Tanglin Halt and stories by two of their residence, Alice and Shirley
Built in 1960's, the 10 storey flats of Tanglin Halt known by the locals as "chap lau keng" in Hokkien, are affected by the Selective En-bloc redevelopment scheme, which means they will be torn down. A total of 31 blocks are affected from Tanglin Halt and also Commonwealth Drive.
Over 40 years ago, Alice (now 66 years old) shared her story of her first experience moving into the high rise flats of Tanglin Halt. Arriving on the 10th floor of her flat she recounted she had a panic attack and her knees almost gave way. She clung on to her husband's hands for fear of falling over. She also shared that for the longest time, she was afraid to hang clothes out on the pole to dry for fear of falling over. Her story may seem weird in today's context but we must remember that at that time, majority of the population lived in landed properties or kampong houses. I am very touched by the years of friendship and bonding shared by Alice and Shirley. They have done many activities together such as going for breakfast, travel and are always looking out for each other. With the impending estate renewal of their flats, options were given to them for replacement flats. Alice, Shirley and their close friends have all decided to try to move to the same block and floor of the new flats so that it will be kampong living once again !
|Our group together with Shirley (with a sling bag ) and Alice|
|Tanglin Halt Flats and the new 40 storey flats in the background|
|source: Housing Development Board|
Church of the Blessed SacramentOur next two stops are places of worship. The Church of the Blessed Sacrament was blessed and officially opened on May 8, 1965 by the Archbishop Rev Michael Olcomendy. The shape of the building is very unique with slate roof which is constructed in folds in the shape of a tent, said to symbolise the “tent of meeting” in the Old Testament and the roof appears to fall to the ground to wrap the interior, with portions touching the ground and resemble anchoring pegs. It was Sunday and there was mass going on, but we were fortunate to be allowed to take some pictures of its beautiful interior as well.
|Church of the Blessed Sacrament|
Sri Muneeswaran Temple
A relatively newly furbished temple but historically important has it started out as shrine serving the Malayan Railway workers before expanding to meet the Hindu religious community spiritual needs.
|Sri Muneeswaran Temple|
3 storey flats of the Singapore Improvement Trust
Parallel to the greenery of the the former railway tracks ( the Green corridor) are the 3 storey flats designed by the Singapore Improvement Trust. The idea was similar to the landed houses in Stirling Road, which was to reduce the uniformity of flats built during that time. They are now vacant but at one time i was told it was leased out to a University as dormitories and University students used to occupy it. I love the wide green open space between each block.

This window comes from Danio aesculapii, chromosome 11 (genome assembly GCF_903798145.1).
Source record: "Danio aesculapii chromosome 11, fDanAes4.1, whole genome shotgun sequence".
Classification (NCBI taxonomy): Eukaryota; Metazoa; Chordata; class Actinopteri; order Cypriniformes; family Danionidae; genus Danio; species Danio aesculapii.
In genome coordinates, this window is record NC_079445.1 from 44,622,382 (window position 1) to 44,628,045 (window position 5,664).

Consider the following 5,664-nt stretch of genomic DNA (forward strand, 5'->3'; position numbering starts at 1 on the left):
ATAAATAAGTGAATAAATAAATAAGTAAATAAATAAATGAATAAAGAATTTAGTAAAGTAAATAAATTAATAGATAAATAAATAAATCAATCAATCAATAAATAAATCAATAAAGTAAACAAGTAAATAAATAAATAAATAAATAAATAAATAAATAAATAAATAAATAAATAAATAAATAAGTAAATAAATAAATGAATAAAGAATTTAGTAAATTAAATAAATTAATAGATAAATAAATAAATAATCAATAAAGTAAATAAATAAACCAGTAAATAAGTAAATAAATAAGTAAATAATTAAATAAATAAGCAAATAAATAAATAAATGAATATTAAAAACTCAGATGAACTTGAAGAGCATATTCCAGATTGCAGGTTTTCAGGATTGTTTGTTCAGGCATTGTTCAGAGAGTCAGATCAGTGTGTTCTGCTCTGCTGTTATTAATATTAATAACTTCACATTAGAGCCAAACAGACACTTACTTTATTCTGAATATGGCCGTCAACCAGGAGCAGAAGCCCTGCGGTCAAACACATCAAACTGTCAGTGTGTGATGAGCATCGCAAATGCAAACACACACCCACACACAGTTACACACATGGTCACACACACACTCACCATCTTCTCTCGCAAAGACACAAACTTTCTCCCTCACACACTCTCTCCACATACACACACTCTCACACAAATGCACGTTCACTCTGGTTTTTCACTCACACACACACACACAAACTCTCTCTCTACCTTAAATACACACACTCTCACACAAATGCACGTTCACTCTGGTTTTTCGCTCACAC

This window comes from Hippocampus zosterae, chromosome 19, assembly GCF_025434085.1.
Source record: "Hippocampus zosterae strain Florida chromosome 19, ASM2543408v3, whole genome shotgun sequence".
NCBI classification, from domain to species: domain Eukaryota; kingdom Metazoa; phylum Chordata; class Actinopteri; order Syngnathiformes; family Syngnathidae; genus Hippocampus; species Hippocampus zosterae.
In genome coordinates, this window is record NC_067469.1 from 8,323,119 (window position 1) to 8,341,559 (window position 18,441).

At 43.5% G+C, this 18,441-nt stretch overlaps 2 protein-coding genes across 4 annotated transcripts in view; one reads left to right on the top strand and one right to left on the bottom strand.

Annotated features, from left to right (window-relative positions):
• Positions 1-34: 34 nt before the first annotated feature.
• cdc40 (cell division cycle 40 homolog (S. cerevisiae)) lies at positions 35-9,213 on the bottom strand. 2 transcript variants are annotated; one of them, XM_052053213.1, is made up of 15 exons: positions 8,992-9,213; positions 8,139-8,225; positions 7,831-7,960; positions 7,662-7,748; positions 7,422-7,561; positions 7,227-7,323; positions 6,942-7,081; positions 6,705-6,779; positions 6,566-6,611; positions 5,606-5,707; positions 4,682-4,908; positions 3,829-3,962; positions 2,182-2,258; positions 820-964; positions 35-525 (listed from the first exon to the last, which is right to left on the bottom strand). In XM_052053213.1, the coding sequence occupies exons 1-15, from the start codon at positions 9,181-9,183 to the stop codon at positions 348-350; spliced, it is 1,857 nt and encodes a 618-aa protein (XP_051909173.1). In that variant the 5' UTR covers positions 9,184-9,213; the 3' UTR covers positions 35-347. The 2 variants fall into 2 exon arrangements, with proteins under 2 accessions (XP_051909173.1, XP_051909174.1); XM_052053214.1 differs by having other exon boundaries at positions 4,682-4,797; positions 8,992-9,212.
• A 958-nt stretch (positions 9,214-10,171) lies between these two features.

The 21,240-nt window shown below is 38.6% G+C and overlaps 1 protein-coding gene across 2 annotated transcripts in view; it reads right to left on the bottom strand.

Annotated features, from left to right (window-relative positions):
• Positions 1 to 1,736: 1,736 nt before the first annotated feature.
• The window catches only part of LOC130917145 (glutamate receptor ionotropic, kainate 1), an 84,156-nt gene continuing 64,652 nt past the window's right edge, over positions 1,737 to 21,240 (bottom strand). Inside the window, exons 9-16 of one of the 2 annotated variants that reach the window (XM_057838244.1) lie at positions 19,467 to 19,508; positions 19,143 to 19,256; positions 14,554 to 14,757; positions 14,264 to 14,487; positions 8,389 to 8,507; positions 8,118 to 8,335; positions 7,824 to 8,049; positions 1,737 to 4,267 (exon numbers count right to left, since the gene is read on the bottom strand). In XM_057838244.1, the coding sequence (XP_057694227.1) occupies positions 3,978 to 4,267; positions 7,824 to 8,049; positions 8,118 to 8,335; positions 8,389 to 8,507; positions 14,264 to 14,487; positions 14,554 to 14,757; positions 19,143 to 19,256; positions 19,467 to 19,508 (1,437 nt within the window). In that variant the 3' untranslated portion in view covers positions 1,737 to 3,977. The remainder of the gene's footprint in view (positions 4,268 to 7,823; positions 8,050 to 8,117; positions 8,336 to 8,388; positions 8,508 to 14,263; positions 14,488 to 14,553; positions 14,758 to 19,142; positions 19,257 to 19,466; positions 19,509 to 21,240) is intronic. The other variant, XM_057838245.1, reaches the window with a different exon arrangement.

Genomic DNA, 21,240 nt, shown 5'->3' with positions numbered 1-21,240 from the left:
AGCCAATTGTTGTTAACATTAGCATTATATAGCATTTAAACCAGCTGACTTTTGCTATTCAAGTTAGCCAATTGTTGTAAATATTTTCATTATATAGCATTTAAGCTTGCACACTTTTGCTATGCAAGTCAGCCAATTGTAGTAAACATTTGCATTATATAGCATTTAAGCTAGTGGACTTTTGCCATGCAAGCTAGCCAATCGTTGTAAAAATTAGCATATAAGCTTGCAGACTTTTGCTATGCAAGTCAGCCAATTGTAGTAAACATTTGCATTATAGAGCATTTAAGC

|3 storey and 10 storey blocks behind|
We arrived close to noon at the neignbourhood centre where the wet market and the hawker centre are located. It was abuzz with activities with people shopping and buying grocery and catching up their fellow neighbors. Some of the shop units looked as if it has not change from the time they first open and it's amazing to see they are still well frequented despite the mushrooming of more modern hypermarts. This neighbourhood centre is slated to be demolished as well.
|A square market abuzz with people|
|Shop units that are nostalgic and seem to be unchanged since|
it first open
|Queueing to buy food and buy hope|
An end to a chapter
The melancholic of familiarity lost and the separation of friends going their different ways as the result of this en-bloc renewal and the eventual destruction of landmarks of places the community grew up with, made me sigh knowing that this is the inevitably of life. Nothing remains the same and this is especially true for Singapore which moves at break neck speed.
Although a few buildings will be conserved, but the community will not. It will move on to new estates. For some people, like Alice and Shirley and their friends , i admire their positivity and their spirit to continue to recreate the same kampong spirit they had in Tanglin Halt, when they move to their new estate.
I admire the efforts of the civic group, My Community in sharing the old Spirit of Queenstown so that others who may not have lived in the same neighborhood can take away this memories as well. Who knows, some of the participants could end up staying in the future new Queenstown estates and create a new generation of memories while honoring the story of the early pioneers of Queenstown.
|Bonds of friendship created over the years|
|Remaining Evergreen in a fast changing Singapore|
If you are interested in joining an interactive guided walk- the civic group group, My Community organises guided walks that takes place every month. More information is available from their website www.queenstown.org.sg/heritage. To register for this monthly walks, go to their event brite page.
The Heritage Trail tour i experienced is one of many in the pipeline planned by the group. Do keep checking out their website for future trail launches. They have a facebook page as well.
My Community Tours (updated on 14 Jan 2017)
Commonwealth & Holland
Village heritage tour
Every third Sunday
sg or email
Labrador & Alexandra
Every 2nd and 4th
Tanglin Halt & Margaret Drive heritage tour
Every 2nd and 4th
Archives Online. [website ] National Archives
NewspaperSG.[website]. National Library Board
My Queenstown Heritage Trail. [website].My Queenstown